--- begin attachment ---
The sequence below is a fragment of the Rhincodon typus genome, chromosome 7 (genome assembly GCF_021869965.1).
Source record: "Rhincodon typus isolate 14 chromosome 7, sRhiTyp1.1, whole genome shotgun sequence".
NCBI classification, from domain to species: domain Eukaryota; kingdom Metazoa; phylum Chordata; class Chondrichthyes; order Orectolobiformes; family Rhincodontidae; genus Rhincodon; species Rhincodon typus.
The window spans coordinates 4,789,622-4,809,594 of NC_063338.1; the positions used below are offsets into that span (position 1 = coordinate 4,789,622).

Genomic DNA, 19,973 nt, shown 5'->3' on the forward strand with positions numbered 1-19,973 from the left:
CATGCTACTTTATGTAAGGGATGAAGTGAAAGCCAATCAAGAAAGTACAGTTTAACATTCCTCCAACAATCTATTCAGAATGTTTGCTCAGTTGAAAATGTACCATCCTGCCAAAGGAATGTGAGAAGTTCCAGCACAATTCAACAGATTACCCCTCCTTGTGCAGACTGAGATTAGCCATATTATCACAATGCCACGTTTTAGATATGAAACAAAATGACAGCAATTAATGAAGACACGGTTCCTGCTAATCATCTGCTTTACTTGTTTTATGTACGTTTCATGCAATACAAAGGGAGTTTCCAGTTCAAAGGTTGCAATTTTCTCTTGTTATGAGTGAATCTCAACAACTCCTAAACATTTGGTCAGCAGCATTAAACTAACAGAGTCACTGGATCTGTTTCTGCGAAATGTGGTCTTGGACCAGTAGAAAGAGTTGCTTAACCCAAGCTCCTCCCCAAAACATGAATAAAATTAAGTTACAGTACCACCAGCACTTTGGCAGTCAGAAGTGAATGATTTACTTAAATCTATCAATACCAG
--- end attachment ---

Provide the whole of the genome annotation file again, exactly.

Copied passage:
The sequence below is a fragment of the Rhincodon typus genome, chromosome 7 (genome assembly GCF_021869965.1).
Source record: "Rhincodon typus isolate 14 chromosome 7, sRhiTyp1.1, whole genome shotgun sequence".
NCBI classification, from domain to species: domain Eukaryota; kingdom Metazoa; phylum Chordata; class Chondrichthyes; order Orectolobiformes; family Rhincodontidae; genus Rhincodon; species Rhincodon typus.
The window spans coordinates 4,789,622-4,809,594 of NC_063338.1; the positions used below are offsets into that span (position 1 = coordinate 4,789,622).

Genomic DNA, 19,973 nt, shown 5'->3' on the forward strand with positions numbered 1-19,973 from the left:
CATGCTACTTTATGTAAGGGATGAAGTGAAAGCCAATCAAGAAAGTACAGTTTAACATTCCTCCAACAATCTATTCAGAATGTTTGCTCAGTTGAAAATGTACCATCCTGCCAAAGGAATGTGAGAAGTTCCAGCACAATTCAACAGATTACCCCTCCTTGTGCAGACTGAGATTAGCCATATTATCACAATGCCACGTTTTAGATATGAAACAAAATGACAGCAATTAATGAAGACACGGTTCCTGCTAATCATCTGCTTTACTTGTTTTATGTACGTTTCATGCAATACAAAGGGAGTTTCCAGTTCAAAGGTTGCAATTTTCTCTTGTTATGAGTGAATCTCAACAACTCCTAAACATTTGGTCAGCAGCATTAAACTAACAGAGTCACTGGATCTGTTTCTGCGAAATGTGGTCTTGGACCAGTAGAAAGAGTTGCTTAACCCAAGCTCCTCCCCAAAACATGAATAAAATTAAGTTACAGTACCACCAGCACTTTGGCAGTCAGAAGTGAATGATTTACTTAAATCTATCAATACCAG